Manny Pacquiao is a warrior.
If it were up to him, he'd fight all reasonable challengers. Unfortunately, the matchmaking is not up to Pacquiao.
That duty is still ridiculously under the control of Bob Arum.
Apparently, Pacquiao feels some peculiar sense of loyalty to Arum, or he just doesn't want to deal with the promotional aspect of the business. He has to know that he doesn't need Arum or anyone else to promote his fights anymore.
Pacquiao is one of the biggest names in sports—let alone boxing.
All he has to do is send out a Facebook or Twitter blast that he has signed to fight his next opponent, and the attention will come. By maintaining Arum as a matchmaker, Pacquiao inherits many of the beefs Arum has accumulated over his checkered past in the sport.
One very high-profile instance is Arum's problems with Floyd Mayweather, Jr.—who largely promotes himself.
There are a ton of impediments that have prevented the 'superfight' from coming to fruition, but don't underestimate the problems 'Money' and Arum have had in the past.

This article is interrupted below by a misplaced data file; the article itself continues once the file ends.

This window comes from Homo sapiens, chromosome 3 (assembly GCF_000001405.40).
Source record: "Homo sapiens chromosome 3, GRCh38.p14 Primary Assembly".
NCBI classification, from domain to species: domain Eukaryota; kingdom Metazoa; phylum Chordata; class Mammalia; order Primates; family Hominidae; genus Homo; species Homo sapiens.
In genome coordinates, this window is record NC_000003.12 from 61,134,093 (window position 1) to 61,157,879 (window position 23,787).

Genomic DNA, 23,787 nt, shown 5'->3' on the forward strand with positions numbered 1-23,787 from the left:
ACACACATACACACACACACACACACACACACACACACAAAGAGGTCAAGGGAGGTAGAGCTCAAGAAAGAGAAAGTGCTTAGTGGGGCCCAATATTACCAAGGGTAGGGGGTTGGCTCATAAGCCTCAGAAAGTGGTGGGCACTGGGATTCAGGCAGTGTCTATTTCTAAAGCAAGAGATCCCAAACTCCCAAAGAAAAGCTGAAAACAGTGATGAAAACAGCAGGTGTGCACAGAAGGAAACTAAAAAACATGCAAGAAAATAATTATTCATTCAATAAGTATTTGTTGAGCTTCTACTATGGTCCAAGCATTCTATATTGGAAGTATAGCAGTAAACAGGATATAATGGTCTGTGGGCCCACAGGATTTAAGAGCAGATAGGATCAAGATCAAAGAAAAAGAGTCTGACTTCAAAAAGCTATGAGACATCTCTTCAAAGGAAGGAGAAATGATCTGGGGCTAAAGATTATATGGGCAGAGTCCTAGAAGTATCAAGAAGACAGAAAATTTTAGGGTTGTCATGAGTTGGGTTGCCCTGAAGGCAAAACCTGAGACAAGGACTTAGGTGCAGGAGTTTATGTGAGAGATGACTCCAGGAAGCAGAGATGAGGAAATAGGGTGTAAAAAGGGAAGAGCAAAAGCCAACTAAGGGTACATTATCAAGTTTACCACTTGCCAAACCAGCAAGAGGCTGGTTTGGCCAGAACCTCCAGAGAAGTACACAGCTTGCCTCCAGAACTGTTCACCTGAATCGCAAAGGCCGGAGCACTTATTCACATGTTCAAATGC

Arum was once Mayweather's promoter, but the two had a nasty separation (NY Daily News). The remnants of those issues only make the negotiations to get this fight done more tenuous.
Arum also promotes Timothy Bradley—the man Pacquiao lost a controversial decision to in June.
Bradley seemed like a more logical opponent for a December bout. Instead of Pacquiao seeking a measure of revenge, he agreed to fight Juan Manuel Marquez for a fourth time.
Who wanted to see Pacquiao take this fight?
Not many boxing fans would prefer to see him battle Marquez again over the prospects of seeing him take on Bradley in a rematch.
Pacquiao told Ring Magazine he chose Marquez because he wanted the challenge, and that he felt the Bradley rematch would be one-sided.
No matter what you believe, Manny, the record book says you lost.
That explanation really makes no sense.
Brad Cooney of the Examiner.com believes Pacquiao chose Marquez because he stands to earn about $8 million more dollars to fight Marquez a fourth time. Honestly speaking, that seems like a more plausible reason, and that motivation directly relates to the further lining of Arum's pockets.
Boxing is a business, there is no getting around that.
However, an Arum-less Pacquiao would remove a lot of the issues that impede Pacquiao from taking the most desired potential opponents.
'Pac Man' has out-grown the need for Arum's services.
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